The Board of Trustees recently conferred tenure to four Wesleyan faculty. Their promotions take effect July 1.

They are: Lisa Cohen, associate professor of English; Abigail Hornstein, associate professor of economics; Miri Nakamura, associate professor of Asian languages and literatures; and Anna Shusterman, associate professor of psychology. Other tenure announcements may be released after the Board’s May meeting.

“Please join us in congratulating them on their impressive records of accomplishment,” said Wesleyan President Michael Roth.

Brief descriptions of their areas of research and teaching are below:

Lisa Cohen joined the English Department’s creative writing faculty in Fall 2007. Her courses are focused on nonfiction writing, the literature of fact, modernism, and gender and sexuality studies. She has published a wide range of essays and the critically acclaimed book, All We Know: Three Lives (Farrar, Strauss and Giroux, 2012). In this work, she presents the biographies of three 20th-century women whose significance in modernist culture in England and the United States is equaled only by their absence from previous historical investigations. Critics have widely recognized the stylistic achievement of her writing, as well as the innovations of her archival project and her reframing of the genre of biography.

Abigail Hornstein teaches courses in a variety of areas, including corporate finance, investment finance, and econometrics. She has a particular interest in multinational strategy and China, and her work addresses such questions as how corporate characteristics affect the quality of corporate capital budgeting decisions, and how corporate and country-level governance mechanisms affect both foreign direct investment in China and the stock listing patterns abroad of Chinese firms.

Miri Nakamura teaches courses on literary and filmic approaches to Japanese modernity. More particularly, she works on Japanese literature from the Meiji era to the outbreak of the Second Sino-Japanese War in 1937 – with a focus on fantastic fiction, including robot literature and gender theory. In her forthcoming book, Monstrous Bodies: The Rise of the Uncanny in Modern Japan, she brings methodologies from literary studies, cultural history, and critical theory to bear on understanding the link between monstrosity and femininity in the modern Japanese imagination.

Anna Shusterman offers courses in developmental psychology and on relations between language and thought. Always interested in building bridges between laboratory-based findings and real-world interventions, she focuses on the cognitive development of young children and that of populations with varied linguistic backgrounds. Her research has shown multiple ways that humans become more effective at spatial and numerical reasoning once they master the relevant language, such as “left” and “right” in the domain of space or the natural numbers in the domain of mathematics.

Chase’s Memoir Published; Reviewed in Multiple News Media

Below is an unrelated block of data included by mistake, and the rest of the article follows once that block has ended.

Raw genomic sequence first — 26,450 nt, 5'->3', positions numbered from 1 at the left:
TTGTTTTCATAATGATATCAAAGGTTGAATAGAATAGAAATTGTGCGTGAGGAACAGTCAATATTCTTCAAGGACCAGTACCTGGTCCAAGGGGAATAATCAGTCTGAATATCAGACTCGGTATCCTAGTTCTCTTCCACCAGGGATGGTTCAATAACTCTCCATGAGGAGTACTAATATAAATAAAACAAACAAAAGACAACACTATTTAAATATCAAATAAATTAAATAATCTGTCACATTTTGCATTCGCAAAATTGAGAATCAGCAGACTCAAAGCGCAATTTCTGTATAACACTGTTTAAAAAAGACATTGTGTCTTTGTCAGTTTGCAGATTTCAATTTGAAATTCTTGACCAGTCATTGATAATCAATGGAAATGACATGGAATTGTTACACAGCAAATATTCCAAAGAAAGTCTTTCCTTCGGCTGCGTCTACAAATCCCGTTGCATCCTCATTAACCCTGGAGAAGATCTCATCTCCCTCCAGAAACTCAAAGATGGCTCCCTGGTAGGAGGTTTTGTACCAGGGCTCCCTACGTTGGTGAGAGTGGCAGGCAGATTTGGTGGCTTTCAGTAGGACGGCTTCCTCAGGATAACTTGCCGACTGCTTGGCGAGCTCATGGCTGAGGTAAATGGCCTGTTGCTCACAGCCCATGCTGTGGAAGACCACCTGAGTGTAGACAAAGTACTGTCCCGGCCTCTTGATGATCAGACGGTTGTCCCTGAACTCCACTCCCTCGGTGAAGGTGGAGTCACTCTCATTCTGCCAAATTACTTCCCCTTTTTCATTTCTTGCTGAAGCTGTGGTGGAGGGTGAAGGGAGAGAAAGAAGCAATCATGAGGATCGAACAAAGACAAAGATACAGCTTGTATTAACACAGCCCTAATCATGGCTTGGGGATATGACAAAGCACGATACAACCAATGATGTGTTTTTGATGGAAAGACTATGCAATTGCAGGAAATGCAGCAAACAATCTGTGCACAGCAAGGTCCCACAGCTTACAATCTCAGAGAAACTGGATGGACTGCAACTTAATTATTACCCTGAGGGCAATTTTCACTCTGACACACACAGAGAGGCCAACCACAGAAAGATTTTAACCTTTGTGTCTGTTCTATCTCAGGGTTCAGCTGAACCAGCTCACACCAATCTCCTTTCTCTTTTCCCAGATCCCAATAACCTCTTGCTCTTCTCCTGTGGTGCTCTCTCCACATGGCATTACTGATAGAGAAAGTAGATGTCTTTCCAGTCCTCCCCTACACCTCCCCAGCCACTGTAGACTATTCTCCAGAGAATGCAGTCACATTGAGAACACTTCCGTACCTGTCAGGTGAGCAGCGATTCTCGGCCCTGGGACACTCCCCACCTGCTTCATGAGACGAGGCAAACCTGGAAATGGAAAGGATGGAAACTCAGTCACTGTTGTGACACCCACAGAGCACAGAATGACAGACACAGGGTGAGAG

Memoir by Clifford Chase.

Memoir by Clifford Chase.

Clifford Chase, visiting writer in the English Department, is the author of The Tooth Fairy: Parents, Lovers and Other Wayward Deities published by Overlook Press on Feb. 6.

The Tooth Fairy is a humorous memoir of a man torn between isolation and connection. Chase tells stories that have shaped his adulthood through intimate confessions, deadpan asides and observations on the fear and turmoil that defined the long decade after 9/11. He writes about his aging parents, whose disagreements sharpen as their health declines; his sexual confusion in his 20s; the joyful music of the B-52s; his beloved brother, lost tragically to AIDS; and his long-term boyfriend—always present, but always kept at a distance.

The Tooth Fairy was reviewed in The Paris Daily ReviewNewsdayThe Minneapolis Star-TribuneBooklistKirkusBiographile and SliceChase also wrote an op-ed titled “The Teeth of Memory” published in the March 6 edition of The New York Times.

In a Slice article, Chase explains how he began writing in one-sentence fragments. “In early 2001, as life was unfolding. I had only the vaguest intuition of what I was doing—what constituted a ‘good’ fragment, where it should go in the narrative, why writing this way felt right to me. But I’d always liked working in vignettes, and I suppose The Tooth Fairy simply shrinks the unit of the vignette down to a single sentence. At first I was writing just a single essay, but then I wrote another, and it began to seem like the form had enough possibilities to be sustained over the course of a book.”

In this Henry Review video, Chase discusses his memoir in a Q&A.

Chase also is the author of the cult classic novel Winkie, the memoir The Hurry-Up Song, and he edited the anthology Queer 13: Lesbian & Gay Writers Recall Seventh Grade.

Nguyen’s Chapter on Vietnamese, African Americans’ Citizenship Published

Marguerite Nguyen, assistant professor of English contributed a book chapter titled, “Like We Lost Our Citizenship: Vietnamese Americans, African Americans, and Hurricane Katrina,” for the book Improbable Southerners: Asian Americans in the South, published by the University of Illinois Press in 2013.

Saint’s Article Published in African Cinema Journal

Lily Saint, assistant professor of English, is the author of “You Kiss in Westerns: Cultural Translation in Moustapha Alassane’s Le Retour d’un Adventurer” published in The Journal of African Cinemas in October 2013.